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A Colorado ski town can't fill a job with a $167,000 salary because potential candidates can't afford to live there

Steamboat springs, colorado
Steamboat springs, colorado

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  • In Steamboat Springs, Colorado, even high-earners are being priced out, NBC reported.
  • The city manager said two people turned down a six-figure job after not being able to find housing.
  • Steamboat Springs is among many ski towns in the West facing skyrocketing housing costs.

As many rural communities struggle to deal with a jump in housing prices, it's apparently gotten so bad in one Colorado town that a $167,000 salary isn't enough to solve the problem.

A recent report from NBC News details how even high earners in Steamboat Springs, Colorado, can't afford to live there, and it's impacting the city government. City Manager Gary Suiter told the outlet that the town has been unable to hire a human resources chief, with two candidates turning down the job because they couldn't find affordable housing, despite the prospect of an over-six-figure salary.

Steamboat Springs, located in northwest Colorado about three hours from Denver, is among the many small towns dealing with climbing housing costs driven by the rise of remote work attracting folks from cities as well as increases in the short-term rental market.

It's not just city employees that are impacted. Even doctors looking for million-dollar homes are getting outbid, with the local hospital unable to fill some positions. A ski resort is also putting its employees up in a leased hotel, NBC reported, because some employees can't afford to rent.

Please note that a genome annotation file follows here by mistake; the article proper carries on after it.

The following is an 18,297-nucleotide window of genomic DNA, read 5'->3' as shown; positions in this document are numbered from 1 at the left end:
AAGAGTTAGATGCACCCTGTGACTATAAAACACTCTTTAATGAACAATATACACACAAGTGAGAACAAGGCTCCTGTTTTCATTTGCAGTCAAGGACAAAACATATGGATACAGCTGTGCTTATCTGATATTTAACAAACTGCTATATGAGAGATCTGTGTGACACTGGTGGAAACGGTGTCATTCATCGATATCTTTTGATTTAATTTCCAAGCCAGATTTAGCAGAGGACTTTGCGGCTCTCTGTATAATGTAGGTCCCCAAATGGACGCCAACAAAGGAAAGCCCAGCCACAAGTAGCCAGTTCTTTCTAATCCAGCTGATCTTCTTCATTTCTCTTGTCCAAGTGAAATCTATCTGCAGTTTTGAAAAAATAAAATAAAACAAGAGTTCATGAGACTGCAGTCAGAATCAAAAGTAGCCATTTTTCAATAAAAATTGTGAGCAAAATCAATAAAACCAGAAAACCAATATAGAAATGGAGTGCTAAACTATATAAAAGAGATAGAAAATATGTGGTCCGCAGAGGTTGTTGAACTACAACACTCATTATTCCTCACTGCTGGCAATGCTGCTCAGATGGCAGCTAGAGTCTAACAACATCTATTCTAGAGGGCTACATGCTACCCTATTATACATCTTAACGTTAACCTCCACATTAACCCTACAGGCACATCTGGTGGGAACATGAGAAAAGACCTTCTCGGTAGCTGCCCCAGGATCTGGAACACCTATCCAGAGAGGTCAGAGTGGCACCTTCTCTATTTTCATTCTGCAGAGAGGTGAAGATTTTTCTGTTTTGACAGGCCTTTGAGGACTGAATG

"Houses used to be for employees and hotels for guests. Now houses are for guests and hotels are for employee housing," Loryn Duke, communications director at the Steamboat ski resort, told the outlet.

Locals are getting priced out of ski towns across the American West, Business Insider's Jordan Pandy previously reported. In Colorado, the situation in already-expensive ski towns, like Vail and Aspen, only got worse when housing prices skyrocketed during the pandemic. Other places, like Driggs, Idaho, are dealing with a high-priced market for the first time.

"These once-quiet communities have undergone a remarkable transformation," Luke Smith, an associate broker with Engel & Völkers Jackson Hole, told The Wall Street Journal last year.

Cindy Riegel, chairman of the Board of Commissioners in Teton County, where Driggs is located, told the outlet existing residents went from "living comfortably to survival mode" and that some have packed up and left because they could no longer afford it.

In Steamboat Springs, the problem has sparked a major housing battle, with disagreements over how to address the issues, NBC reported.

Read the original article on Business Insider